Brexit and house prices: how likely is the worst case scenario?


Today’s headlines have cast a gloomy outlook of how a no-deal Brexit could hit the country’s house prices, but do we need to take the comments seriously?

Mark Carney, the Governor of the Bank of England, told the Cabinet in a meeting on Thursday that the consequences of leaving the EU without a formal arrangement could be severe on the country’s economy, with house prices potentially being hit by a drastic drop of as much as 25-35% over the next three years.

The Governor also warned that rising interest and mortgage rates, higher unemployment and a drop in inflation as well as the value of the pound could be sparked by a “chaotic” no-deal Brexit, according to stress tests carried out by the bank, while Chancellor Philip Hammond has outlined plans to protect the country’s economy from a crash in the “highly undesireable” event that we end up without an exit agreement.

Looking behind the headlines

However, although Carney’s comments initially seem to offer us a very downbeat prediction of what lies ahead after Brexit, they in fact reflect a “worst-case scenario” option rather than an official forecast of a likely outcome.

During uncertain times, it is necessary for the major banks to look at a whole range of outcomes and their potential impact on the country’s economy. This means that, while the comments have been portrayed as fact by many news sources, they actually portray just one outcome the government must be mindful of, with an official spokesman for the Prime Minister saying the government is planning for a no-deal among other things.

“As a responsible government, we need to plan for every eventuality. The Cabinet agreed that no-deal remains an unlikely but possible scenario in six months’ time,” the spokesman said.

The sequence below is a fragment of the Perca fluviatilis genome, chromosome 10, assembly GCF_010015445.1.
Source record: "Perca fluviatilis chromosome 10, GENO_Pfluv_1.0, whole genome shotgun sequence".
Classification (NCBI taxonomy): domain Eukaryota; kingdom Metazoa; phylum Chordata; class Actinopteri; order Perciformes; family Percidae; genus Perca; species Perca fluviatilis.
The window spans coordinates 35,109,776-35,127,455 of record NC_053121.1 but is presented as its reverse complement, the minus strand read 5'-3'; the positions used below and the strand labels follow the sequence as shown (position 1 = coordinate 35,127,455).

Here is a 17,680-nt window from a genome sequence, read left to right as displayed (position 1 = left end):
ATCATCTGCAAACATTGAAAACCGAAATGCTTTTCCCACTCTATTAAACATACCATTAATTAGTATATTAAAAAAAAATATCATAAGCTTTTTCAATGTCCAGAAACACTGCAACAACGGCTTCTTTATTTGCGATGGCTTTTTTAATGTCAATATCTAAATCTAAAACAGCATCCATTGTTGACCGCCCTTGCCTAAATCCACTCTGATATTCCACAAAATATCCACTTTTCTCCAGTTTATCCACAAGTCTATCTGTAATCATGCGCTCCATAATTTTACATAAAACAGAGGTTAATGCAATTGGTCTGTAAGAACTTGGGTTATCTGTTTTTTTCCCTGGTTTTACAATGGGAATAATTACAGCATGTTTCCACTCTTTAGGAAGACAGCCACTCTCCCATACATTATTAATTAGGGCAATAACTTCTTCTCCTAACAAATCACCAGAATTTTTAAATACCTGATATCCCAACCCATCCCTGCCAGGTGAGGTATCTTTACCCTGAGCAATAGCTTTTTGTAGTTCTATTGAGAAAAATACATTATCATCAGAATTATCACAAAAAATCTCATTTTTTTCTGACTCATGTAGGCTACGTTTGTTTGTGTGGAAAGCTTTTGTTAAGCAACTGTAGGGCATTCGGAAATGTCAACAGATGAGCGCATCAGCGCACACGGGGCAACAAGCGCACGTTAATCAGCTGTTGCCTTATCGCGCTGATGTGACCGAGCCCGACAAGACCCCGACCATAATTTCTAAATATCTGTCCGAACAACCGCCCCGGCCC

BBC economics editor Kamal Ahmed added: “It was not a forecast. It was an apocalyptic test where the Bank deliberately sets the parameters beyond what might reasonably be expected to occur. The major banks all passed the test, giving reassurance that the financial system can cope with whatever happens next year.

“The Governor believes that a ‘no deal’ scenario would be bad for the economy. But not as bad as the headlines today which are based on a doomsday scenario that is not actually forecast to happen.”

The outcome could be very different…

While the ongoing Brexit negotiations are causing inevitable uncertainty in most sectors across the UK, many reports still show that investor confidence in the country remains high, with Hamptons International research demonstrating an increase in European buyers.

Furthermore, according to Ahmed, while the current focus is very much on the possibility of Britain ending up with a no-deal scenario, a more positive outcome could result in a very different effect on the country’s economy and housing market:

“If there is a ‘good deal’ with the EU, Mr Carney believes there could be a significant boost to the economy as pent-up demand held back by the present uncertainty is released. Investment could rise markedly, he has argued.”

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Brexit and house prices: how likely is the worst case scenario?

Brexit and house prices: how likely is the worst case scenario?


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